It was one of those “do you remember where you were” moments. For me it was easy. I had just arrived at work that Saturday afternoon when the most famous facsimile in sports history came sliding out of the machine in the Chicago Sun-Times sports department.
It read, “I’m back.”
At 31, Michael Jordan opted to ‘bag’ the spikes for a pair of sneakers.
And the rest was, well, … just go to his Wikipedia page.
THE SUN-TIMES STORY FROM THAT DAY:
It was perhaps the shortest news release ever issued, but really, there was nothing else to say.
In two simple words, Michael Jordan said it all:
Back to basketball. Back to the NBA. Back to the Bulls.
“He walked in this morning, shook my hand and said, `It’s a done deal,’ ” Bulls coach Phil Jackson said Saturday after practice.
And just like that, what went from wishful thinking to a rumor to a possibility finally became reality.
“I hoped for it. I never thought it would be an actuality,” Jackson said. “There’s relief. We said earlier this week that this was a possibility, that this was coming to a head. . . .
“For us and the fans, I think we’re all relieved that this has been resolved.”
There’s been much speculation about Jordan and Bulls owner Jerry Reinsdorf having to meet to hammer out a deal. But because of a league-wide ban on redoing contracts – Jordan is under contract for this season and next – all the two could agree to do is to talk once the ban is lifted.
“There were no contract negotiations. I can’t change his contract because of the moratorium,” Reinsdorf said from his home in Arizona.
But as soon as that ban is lifted, expect Jordan to sign a new deal that, sources say, will have the highest average salary ever in any sport and could approach as much as $50 million for two years.
Jordan will return today against the Indiana Pacers in a game that will be televised nationally by NBC
(11 a.m., Channel 5).
“If this is what makes him happy, then I’m happy for him,” Reinsdorf said. “I’ve always said I’ll support whatever he wants to do. And he seems pretty excited about this.
“My only admonition to him: Don’t try to be Superman by playing too much too soon. Start slowly and work your way into the game.”
Jordan has yet to address the media, but it’s apparent that he missed the game and the competition more than he thought he would 17 months ago when he announced his stunning retirement.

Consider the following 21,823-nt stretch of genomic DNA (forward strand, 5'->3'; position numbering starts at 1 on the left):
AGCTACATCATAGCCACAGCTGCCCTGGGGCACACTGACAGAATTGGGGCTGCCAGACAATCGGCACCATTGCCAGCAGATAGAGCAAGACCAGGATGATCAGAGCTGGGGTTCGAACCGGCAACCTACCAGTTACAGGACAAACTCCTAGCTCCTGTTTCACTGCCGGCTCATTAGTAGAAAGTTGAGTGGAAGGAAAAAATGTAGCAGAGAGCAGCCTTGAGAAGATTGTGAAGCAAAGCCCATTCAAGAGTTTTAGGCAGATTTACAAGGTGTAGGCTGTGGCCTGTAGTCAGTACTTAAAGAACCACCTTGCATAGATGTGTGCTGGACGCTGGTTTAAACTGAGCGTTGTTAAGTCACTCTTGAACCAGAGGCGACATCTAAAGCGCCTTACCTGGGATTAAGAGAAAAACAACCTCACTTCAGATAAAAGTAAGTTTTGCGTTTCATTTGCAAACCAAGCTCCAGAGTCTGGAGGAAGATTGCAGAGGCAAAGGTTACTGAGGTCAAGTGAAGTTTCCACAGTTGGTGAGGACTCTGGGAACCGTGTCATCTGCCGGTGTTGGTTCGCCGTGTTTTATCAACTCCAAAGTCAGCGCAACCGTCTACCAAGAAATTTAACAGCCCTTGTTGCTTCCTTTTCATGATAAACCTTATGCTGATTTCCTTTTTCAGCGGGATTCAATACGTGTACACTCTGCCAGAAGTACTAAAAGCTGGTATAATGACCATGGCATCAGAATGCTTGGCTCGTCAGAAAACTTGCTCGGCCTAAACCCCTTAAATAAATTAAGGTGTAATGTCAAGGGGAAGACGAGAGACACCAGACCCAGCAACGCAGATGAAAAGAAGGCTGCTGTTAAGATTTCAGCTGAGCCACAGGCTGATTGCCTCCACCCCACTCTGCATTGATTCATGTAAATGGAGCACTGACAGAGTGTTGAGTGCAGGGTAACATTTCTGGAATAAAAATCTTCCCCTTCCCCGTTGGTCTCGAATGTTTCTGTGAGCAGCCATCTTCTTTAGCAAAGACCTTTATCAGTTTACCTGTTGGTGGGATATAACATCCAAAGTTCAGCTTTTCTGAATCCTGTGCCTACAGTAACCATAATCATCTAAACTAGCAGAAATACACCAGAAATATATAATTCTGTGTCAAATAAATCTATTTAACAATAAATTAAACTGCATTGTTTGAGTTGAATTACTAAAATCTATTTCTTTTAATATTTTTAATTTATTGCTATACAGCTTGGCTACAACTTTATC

In that announcement, which came days before the Bulls opened camp for the 1993-94 season, Jordan said he had little left to accomplish in the NBA and was happy his father had gotten to see him play his last game. Jordan’s final game was in the 1993 NBA Finals and his father was slain two months later.
In December, 1993, he launched a baseball career with the White Sox and spent last season with the Class AA Birmingham Barons. He hit .202 and was expected to be promoted to the Nashville Sounds in Class AAA this season.
But Jordan retired from baseball last week, saying its labor problems prevented him from making the progress he deemed necessary to become a major-leaguer. Now he’s come home to basketball.
“I thought he was done for good,” Reinsdorf said. “What’s interesting is that as we were waiting to go to the press conference on the day he retired, he was going to say he was never coming back.
“I told him, `Never say never.’ And he’s done that the last couple of years. He always left the door open a bit.”
Whether or not Jordan – activated Saturday as rookie Dickey Simpkins was placed on the injured list – has made the right decision remains to be seen. But it’s obvious his commitment to the Bulls is genuine and long-term.
“It’s indefinite, as far as I know,” Reinsdorf said. “I don’t know how long he’s going to play. He told me it’s going to be for several years. But he can change his mind. I think that’s something he has to address.”
Jordan once again slipped out a back door of the Berto Center and in his burgundy Corvette zoomed by the mass of television crews and photographers gathered in the parking lot, leaving several questions unanswered.
How much will he play today?
“I don’t know anything about what I’m going to do coaching-wise,” Jackson said. “As of now, I can’t tell you how long and when he’ll play.”
With just 17 games left in the regular season, can Jordan mesh with his new teammates – only Scottie Pippen, Will Perdue and B.J. Armstrong have played with him – in time for a playoff run?
No one was willing to tackle that one head-on Saturday. But perhaps the euphoria of Jackson and the Bulls players answered that.
“I think after having him on the floor tomorrow, I’ll be able to describe it. . . . Maybe I won’t be able to describe it,” Jackson said.
“But once we see him out there in that red uniform playing for the Chicago Bulls, that’ll be the emotional moment we’ve looked for and we’ve waited for.”